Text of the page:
Brits have got the hots for slow-burning Scandinavian drama, from The Killing, to Borgen, to The Bridge, but the latest hot offering from Norwegian state TV might not see any takers here - a 12 hour broadcast of a burning log fire.
The NRK programme, described by the channel's head of programming Rune Moeklebust as "slow but noble television, will be a continuous shot of the wood burning - to capture the age-old entertainment of staring at a log fire.
The programme, Hel Ved, will include firewood specialists speaking about "nerdy subjects" like the best kinds of wood, techniques for chopping and stacking, as well as "cultural segments" which involve music and poetry.
Moeklebust told Reuters: "People in Norway have a spiritual relationship with fire," Moeklebust said. "Fire is the reason we're here, if there was no firewood, we couldn't live in Norway, we'd freeze."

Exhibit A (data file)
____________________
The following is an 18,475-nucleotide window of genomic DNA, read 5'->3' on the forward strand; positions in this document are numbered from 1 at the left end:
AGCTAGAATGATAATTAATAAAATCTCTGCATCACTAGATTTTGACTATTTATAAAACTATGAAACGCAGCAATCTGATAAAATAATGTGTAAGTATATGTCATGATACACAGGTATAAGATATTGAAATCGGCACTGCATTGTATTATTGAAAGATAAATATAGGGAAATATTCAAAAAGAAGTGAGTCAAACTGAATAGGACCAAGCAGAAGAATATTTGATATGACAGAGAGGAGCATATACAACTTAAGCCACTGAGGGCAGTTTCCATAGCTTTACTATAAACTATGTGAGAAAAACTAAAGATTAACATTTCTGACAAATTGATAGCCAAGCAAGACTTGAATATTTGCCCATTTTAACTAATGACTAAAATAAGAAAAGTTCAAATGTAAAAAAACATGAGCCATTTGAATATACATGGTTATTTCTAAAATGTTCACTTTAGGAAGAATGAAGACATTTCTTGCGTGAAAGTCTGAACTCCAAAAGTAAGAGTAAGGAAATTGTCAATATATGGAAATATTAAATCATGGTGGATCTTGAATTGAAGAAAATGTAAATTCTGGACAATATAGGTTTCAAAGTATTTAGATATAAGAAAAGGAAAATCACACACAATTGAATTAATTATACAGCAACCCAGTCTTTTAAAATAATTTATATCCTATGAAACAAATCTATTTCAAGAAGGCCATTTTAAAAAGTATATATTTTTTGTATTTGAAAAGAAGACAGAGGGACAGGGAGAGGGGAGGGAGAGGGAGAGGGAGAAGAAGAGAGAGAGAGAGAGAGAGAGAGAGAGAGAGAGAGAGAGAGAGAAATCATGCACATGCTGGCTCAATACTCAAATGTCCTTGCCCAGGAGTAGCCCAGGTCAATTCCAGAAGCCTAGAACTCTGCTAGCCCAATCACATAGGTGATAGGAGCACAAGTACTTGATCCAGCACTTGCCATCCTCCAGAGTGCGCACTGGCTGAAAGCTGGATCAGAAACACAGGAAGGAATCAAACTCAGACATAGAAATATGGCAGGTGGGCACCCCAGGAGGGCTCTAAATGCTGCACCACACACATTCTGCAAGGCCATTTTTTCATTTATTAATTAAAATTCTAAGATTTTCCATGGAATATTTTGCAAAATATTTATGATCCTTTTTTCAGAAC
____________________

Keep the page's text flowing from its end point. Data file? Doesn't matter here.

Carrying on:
"More people will tune in than on a normal Friday night," Moeklebust said.
The channel is no stranger to left-field broadcasting. In 2009 it attached a high-definition camera to the front of a train travelling from Oslo to Bergen and streamed the results in real-time.
Two years later the channel broadcast more than a 130 hours of a cruise ship sailing up the Norwegian coast to the Arctic, the world record for the longest continuous TV programme. The programme was so popular, NRK had to repeat it.
In 2011, NRK broadcast 134 hours non-stop of a cruise ship going up the Norwegian coast to the Arctic, bagging the world record for the longest continuous TV programme along the way.
At one point 3.2 million people tuned in to watch that feature, or over 60 percent of the population.
in late 2012 it broadcast a 10-hour train journey between Trondheim and Bodø - the Nordladsbanen.Suggest a correction